A key result is that the CMOC is largely driven by wind work and heat fluxes but large and anomalous river runoff can affect its strength, enhancing the amplitude of the secondary estuarine cells and reducing the intensity of the dominant anti-estuarine cell.

Two additional experiments have been performed by enhancing the realistic runoff estimate of all rivers of 50% and 100%. Both experiments show an abrupt reduction of the antiestuarine CMOC cell on multiannual basis: the antiestuarine cell does not disappear but strongly reduces its intensity and extends only in the Northern Ionian sub-basin, while the deep estuarine cell of the Ionian abyss enlarges over the SAd.

We found that on 2001 the middle depth antiestuarine cell disappears with both realistic and augmented runoff, due to the weak wind work and the lowest heat budget. This means that rivers play a relevant role in the CMOC strength but they do not represent its dominant forcing mechanism and the potential role of river runoff on the intensity and direction of the CMOC has to be considered jointly with wind work and heat flux, as they largely contribute to the energy budget of the basin.

We focused on the downwelling branch of the Central Mediterranean MOC, which develops in the Adriatic basin due to dense water formation processes. Rivers are demonstrated to affect the Adriatic dense water volumes. Previous studies showed that rivers reduce the dense water formation in the Northern sub-region where most discharge is located. Here we show that rivers also directly affect the vertical mixing processes in the Southern Adriatic sub-region by changing the water column stratification in the SAd and thus decreasing the dense water volumes.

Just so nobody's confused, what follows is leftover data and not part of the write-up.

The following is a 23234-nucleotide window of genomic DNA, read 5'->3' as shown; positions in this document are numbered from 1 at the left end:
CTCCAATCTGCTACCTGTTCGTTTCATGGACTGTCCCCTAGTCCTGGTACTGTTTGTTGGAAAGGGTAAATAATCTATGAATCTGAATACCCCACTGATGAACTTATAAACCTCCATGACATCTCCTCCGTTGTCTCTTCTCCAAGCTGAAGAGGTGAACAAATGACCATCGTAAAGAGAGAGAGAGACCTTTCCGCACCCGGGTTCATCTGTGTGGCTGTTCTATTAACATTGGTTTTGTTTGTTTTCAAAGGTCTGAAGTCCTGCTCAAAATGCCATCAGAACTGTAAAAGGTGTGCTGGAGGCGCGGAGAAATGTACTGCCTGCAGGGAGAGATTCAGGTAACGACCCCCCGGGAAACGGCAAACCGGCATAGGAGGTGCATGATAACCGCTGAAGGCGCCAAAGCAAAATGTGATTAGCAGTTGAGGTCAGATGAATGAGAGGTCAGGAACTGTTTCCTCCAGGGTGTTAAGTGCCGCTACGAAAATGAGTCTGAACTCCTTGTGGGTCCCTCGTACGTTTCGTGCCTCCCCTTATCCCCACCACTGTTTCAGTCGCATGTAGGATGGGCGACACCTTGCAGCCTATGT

Finally we showed that the Adriatic dense waters overflowing the Otranto Strait are less dense in a realistic runoff regime and confined to a narrower band against the Italian shelf with less lateral spreading toward the Ionian Sea center.

Future investigations will point to an advanced implementation of river discharge in the model and the extension to the whole Mediterranean Sea. The next questions could consider the connection between the CMOC and the zonal overtuning cell of the Mediterranean Sea that supports the flow of LIW in the different deep water formation areas of the eastern and western Mediterranean Sea.

Notes

Acknowledgements

We thank to the anonymous reviewers for their very useful comments and discussions.

Funding

This work was funded by the Italian Project TESSA through Centro Euro-Mediterraneo sui Cambiamenti Climatici, Lecce, Italy. Nadia Pinardi was funded by the GEMINA Project at CMCC and Paolo Oddo by the RITMARE Project at INGV.

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Open AccessThis article is distributed under the terms of the Creative Commons Attribution 4.0 International License (http://creativecommons.org/licenses/by/4.0/), which permits unrestricted use, distribution, and reproduction in any medium, provided you give appropriate credit to the original author(s) and the source, provide a link to the Creative Commons license, and indicate if changes were made.

Authors and Affiliations

  • Giorgia Verri
    • 1
  • N. Pinardi
    • 1
    • 2
  • P. Oddo
    • 3
    • 4
  • S. A. Ciliberti
    • 1
  • G. Coppini
    • 1
  1. 1.Centro EuroMediterraneo sui Cambiamenti ClimaticiLecceItaly
  2. 2.Universita’ degli Studi di Bologna, Dipartimento di Fisica e AstronomiaBolognaItaly
  3. 3.Istituto Nazionale di Geofisica e VulcanologiaBolognaItaly
  4. 4.Center for Maritime Research and Experimentation CMRELa SpeziaItaly